It seems unsporting to mock anything Greek at the moment. But, this is about a Greek-American ‘achievement’.. and I’m half-Greek, so I guess it’s OK.
The Capelis XC-12 of 1933 was described in a 1973 letter to Air Enthusiast from John H.Murphy thus “The airplane was designed by Greeks, built by Greeks, and the venture was promoted by a Greek- and every Greek restaurateur on the West Coast stuck a few bucks in.. it succeeded in breaking just about every law of common sense, the Aeronautics Bureau of the Department of Commerce, and those of nature, including gravity” self-tapping screws were used, which shook themselves loose during flight “And its performance? Lousy- depending on how many screws were loose”.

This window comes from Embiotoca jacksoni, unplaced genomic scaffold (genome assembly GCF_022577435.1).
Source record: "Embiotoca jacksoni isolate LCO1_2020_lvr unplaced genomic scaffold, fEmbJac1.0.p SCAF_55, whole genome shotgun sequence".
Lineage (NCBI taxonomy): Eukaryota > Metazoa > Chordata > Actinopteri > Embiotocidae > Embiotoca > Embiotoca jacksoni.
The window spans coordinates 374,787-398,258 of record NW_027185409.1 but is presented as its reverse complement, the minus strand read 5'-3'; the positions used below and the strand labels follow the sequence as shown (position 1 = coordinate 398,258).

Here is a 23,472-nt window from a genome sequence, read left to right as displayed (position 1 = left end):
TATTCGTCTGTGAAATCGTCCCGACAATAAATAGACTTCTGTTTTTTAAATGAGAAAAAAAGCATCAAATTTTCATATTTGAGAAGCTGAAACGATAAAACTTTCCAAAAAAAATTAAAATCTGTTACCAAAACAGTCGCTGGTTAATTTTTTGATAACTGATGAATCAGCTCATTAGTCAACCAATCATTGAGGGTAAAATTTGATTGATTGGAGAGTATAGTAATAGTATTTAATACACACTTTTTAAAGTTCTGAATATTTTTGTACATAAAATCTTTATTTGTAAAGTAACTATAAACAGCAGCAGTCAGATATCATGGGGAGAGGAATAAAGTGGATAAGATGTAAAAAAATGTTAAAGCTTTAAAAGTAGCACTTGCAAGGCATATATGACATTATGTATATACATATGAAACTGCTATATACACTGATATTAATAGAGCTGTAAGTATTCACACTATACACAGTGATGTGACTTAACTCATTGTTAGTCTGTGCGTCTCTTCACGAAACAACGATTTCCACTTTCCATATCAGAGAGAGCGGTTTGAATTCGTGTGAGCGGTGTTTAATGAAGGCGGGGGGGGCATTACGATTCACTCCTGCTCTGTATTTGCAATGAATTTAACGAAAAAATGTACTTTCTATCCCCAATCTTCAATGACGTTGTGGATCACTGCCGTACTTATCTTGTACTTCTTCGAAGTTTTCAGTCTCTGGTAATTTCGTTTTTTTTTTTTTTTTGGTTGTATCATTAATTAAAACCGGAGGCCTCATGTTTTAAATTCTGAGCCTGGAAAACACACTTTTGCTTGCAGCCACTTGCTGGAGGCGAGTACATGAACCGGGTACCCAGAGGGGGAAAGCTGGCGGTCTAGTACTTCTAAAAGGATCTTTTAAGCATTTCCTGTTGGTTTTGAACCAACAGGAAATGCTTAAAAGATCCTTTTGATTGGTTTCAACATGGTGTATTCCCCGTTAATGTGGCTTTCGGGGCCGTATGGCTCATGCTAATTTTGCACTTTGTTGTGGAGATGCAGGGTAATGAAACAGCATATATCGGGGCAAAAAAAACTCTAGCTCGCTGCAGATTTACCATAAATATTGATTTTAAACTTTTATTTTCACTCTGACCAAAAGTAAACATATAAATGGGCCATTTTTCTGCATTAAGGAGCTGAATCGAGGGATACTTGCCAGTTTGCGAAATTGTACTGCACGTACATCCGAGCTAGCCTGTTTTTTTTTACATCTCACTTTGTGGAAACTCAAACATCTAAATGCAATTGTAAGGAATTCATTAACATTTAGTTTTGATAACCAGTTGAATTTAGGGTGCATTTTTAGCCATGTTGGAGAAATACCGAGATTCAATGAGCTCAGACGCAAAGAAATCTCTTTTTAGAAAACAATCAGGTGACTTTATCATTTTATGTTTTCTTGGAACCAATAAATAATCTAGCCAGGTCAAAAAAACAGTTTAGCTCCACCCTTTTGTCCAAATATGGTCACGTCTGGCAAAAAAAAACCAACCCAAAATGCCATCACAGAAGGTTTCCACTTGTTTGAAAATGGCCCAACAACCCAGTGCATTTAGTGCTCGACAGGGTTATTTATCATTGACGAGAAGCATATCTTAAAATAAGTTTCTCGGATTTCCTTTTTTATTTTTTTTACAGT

But it had unexpected glory.. as a film star! It featured in the following films: Five Came Back (1939) Flying Tigers (1942), flown by John Wayne, Invisible Agent (1942), Night Plane from Chungking (1943), Action in Arabia (1944) and Dick Tracy’s Dilemma 1947 (models of it featured in even more films).
If the Capelis XC-12 teaches as anything- it’s that success sometimes come in unexpected ways. Alternatively, it may teach us that when designing an aeroplane, it’s probably best to use an experienced team of aeronautical engineers.
Film aficionado and reluctant Capricorn, he strongly recommend you check out this blog
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